Securing the home

The regional summit comes just after the withdrawal of the US from Afghanistan, thus leaving the Middle East all by itself. The potential development of terrorist attacks would increase challenges towards the regime in Riyadh. Hence, Saudi Arabia needs regional countries to deal with these threats, suggesting that security-related issues will be in the discussion. In this respect, regional actors want to cooperate with each other to control and divert the power vacuums observed in Iraq and Afghanistan. On the other hand, regional actors do not want to see a Saudi-Iranian rivalry in the Middle East, which has been a milestone of regional politics. Due to this rivalry negatively affecting domestic and foreign policies while also bringing countries closer to one side or the other and affecting their independence, all parties agree to end this equation and evoke more cooperation. Saudi Arabia also looks for an exit from Yemen and needs the support of regional countries to do so. Saudi Arabia does not want to leave Yemen in the hands of the Iran-backed Houthis. Therefore, by diplomatically reaching out to Iran and accelerating the normalization process Saudi Arabia would speed up its withdrawal from Yemen. Thus, the summit can provide a quit from the “Quagmire of Yemen”. Additionally, Saudi Arabia can fix its image, which has been broken since the murder of Jamal Khashoggi.

To conclude, the summit in Iraq offers a platform in which regional countries can increase cooperation. By keeping dialogue as well as diplomatic channels open, there are at least three major points that Saudi Arabia expects to obtain gains. Firstly, Saudi Arabia sees this summit as an opportunity to accelerate and strengthen its normalization with Turkey, Iran, and Qatar. In addition, by sending senior officials such as their foreign ministers to the summit, Saudi Arabia and Iran both show their willingness in this regard. Secondly, the summit also provides a platform in which economic relations could be boosted. In this manner, Saudi Arabia can increase its investment in Iraq. On the other hand, in order to advance investments in the country, Saudi Arabia will need to make investment calls to regional countries. Thirdly, the withdrawal of the US military from Iraq and Afghanistan will create a new balance of power in the region and will bring forth new challenges. To deal with these challenges and threats, Saudi Arabia and other regional countries need each other. As a result, the summit in Baghdad would provide a platform in which regional security cooperation can be established. Recent regional and international developments forced Middle Eastern actors to cooperate more and go further in strengthening bilateral and multilateral cooperation. Saudi Arabia intends to be part of this new order in terms of security, economics and diplomacy.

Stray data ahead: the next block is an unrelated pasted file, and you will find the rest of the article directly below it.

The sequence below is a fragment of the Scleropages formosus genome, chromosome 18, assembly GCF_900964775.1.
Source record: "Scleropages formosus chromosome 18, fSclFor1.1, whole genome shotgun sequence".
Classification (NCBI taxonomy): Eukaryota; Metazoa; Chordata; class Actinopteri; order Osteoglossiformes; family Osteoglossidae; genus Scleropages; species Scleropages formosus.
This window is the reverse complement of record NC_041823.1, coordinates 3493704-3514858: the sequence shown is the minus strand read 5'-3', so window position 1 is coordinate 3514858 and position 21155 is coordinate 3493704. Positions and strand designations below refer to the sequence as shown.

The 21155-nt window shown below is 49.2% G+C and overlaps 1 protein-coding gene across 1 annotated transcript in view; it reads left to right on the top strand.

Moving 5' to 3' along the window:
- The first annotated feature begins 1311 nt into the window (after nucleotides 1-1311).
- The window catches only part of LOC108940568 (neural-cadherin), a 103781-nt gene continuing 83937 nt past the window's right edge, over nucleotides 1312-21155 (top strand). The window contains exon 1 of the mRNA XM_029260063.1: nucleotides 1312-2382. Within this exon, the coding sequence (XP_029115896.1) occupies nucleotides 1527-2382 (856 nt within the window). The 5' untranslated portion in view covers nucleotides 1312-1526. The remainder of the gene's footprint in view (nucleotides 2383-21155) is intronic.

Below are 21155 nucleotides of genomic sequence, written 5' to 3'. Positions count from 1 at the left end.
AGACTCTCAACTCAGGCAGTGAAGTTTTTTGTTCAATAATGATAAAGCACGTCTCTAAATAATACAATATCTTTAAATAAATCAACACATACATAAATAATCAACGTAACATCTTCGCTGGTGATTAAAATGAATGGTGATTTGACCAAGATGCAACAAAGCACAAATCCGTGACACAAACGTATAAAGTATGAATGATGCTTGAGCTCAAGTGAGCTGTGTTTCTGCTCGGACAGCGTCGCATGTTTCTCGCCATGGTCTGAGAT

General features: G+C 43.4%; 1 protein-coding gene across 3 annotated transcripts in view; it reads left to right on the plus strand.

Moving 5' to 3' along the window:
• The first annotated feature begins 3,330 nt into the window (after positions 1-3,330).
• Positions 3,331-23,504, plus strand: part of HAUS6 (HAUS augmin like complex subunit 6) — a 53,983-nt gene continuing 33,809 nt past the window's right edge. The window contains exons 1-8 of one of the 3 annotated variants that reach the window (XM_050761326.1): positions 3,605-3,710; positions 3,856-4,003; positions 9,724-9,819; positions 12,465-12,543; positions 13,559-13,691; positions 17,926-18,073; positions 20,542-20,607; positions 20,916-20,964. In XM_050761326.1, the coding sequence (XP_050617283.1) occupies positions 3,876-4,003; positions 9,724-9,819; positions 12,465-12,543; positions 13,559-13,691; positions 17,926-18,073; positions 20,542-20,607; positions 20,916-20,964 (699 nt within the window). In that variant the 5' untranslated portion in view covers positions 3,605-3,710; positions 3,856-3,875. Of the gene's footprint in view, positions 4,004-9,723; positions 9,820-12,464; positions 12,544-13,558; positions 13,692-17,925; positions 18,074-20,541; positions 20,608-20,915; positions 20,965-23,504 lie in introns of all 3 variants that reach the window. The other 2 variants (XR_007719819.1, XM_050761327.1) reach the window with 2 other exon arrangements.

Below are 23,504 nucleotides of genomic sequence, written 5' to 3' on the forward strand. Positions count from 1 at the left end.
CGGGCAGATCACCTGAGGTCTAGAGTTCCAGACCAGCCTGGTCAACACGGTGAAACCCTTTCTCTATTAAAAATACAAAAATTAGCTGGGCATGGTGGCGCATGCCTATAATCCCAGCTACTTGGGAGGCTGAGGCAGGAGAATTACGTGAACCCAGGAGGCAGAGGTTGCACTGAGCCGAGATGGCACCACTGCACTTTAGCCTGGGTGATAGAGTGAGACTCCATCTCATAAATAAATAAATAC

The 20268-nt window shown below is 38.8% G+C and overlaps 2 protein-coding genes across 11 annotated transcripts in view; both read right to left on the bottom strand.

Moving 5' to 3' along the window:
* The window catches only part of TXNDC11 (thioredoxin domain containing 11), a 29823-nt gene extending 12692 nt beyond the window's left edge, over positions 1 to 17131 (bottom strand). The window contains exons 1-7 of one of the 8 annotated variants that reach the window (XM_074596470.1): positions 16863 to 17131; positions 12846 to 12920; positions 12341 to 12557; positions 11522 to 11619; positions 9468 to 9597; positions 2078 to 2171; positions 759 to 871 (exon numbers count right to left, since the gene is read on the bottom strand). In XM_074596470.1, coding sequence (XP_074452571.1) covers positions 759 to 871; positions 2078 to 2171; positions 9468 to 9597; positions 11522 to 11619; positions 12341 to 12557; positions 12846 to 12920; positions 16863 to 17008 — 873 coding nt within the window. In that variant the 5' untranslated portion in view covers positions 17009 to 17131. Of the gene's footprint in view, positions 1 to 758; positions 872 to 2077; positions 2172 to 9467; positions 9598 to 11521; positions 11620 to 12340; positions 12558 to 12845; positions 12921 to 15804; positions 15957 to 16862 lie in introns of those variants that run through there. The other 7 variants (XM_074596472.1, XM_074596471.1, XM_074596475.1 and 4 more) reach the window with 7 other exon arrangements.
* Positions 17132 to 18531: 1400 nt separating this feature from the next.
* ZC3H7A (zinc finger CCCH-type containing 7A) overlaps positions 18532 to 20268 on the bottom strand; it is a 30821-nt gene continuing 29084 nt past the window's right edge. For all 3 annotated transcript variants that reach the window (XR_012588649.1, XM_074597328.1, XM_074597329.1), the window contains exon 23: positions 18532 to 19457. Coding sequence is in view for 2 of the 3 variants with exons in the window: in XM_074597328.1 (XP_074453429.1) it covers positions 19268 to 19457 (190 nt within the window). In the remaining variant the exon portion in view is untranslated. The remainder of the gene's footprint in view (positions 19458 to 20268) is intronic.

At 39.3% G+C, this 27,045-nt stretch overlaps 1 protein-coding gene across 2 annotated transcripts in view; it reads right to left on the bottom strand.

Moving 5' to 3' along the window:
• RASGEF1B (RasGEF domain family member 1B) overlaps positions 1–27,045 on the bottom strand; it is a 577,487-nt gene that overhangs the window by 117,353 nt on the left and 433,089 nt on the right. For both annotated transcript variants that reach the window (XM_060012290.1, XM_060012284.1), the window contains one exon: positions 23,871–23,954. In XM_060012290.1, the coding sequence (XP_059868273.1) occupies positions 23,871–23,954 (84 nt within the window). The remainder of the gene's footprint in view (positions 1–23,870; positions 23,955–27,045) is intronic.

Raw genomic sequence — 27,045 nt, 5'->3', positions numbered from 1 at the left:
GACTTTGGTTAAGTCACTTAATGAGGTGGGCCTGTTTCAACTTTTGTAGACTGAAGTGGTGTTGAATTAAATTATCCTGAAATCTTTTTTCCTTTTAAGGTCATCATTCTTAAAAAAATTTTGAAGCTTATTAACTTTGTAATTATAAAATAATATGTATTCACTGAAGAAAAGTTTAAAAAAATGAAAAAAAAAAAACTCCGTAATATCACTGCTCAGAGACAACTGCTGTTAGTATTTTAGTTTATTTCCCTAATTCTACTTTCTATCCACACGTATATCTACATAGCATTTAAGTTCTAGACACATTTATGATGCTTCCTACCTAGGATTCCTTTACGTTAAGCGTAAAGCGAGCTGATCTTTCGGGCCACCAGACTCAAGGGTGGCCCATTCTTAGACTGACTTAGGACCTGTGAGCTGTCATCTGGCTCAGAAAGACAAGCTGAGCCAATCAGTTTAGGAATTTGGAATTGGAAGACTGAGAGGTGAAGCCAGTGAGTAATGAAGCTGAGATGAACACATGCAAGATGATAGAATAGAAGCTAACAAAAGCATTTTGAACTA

Mehmet Rakipoglu

Mehmet Rakipoğlu completed his undergraduate degree in the Department of International Relations, Faculty of Political Sciences at Sakarya University. Rakipoğlu, who has been continuing his PhD in the field of the Middle East Studies at Sakarya University's Middle East Institute since 2017, has been working as a Research Assistant in the International Relations Department of the Faculty of Economics and Administrative Sciences at Batman University from 2019 onwards. He has written many opinion papers, analyses and reports for national and foreign media and think tanks. His research interests include the foreign policy of the Gulf countries, Turkey’s Gulf Policy and political Islam, social movements in the Middle East, the relation between religion and politics, etc.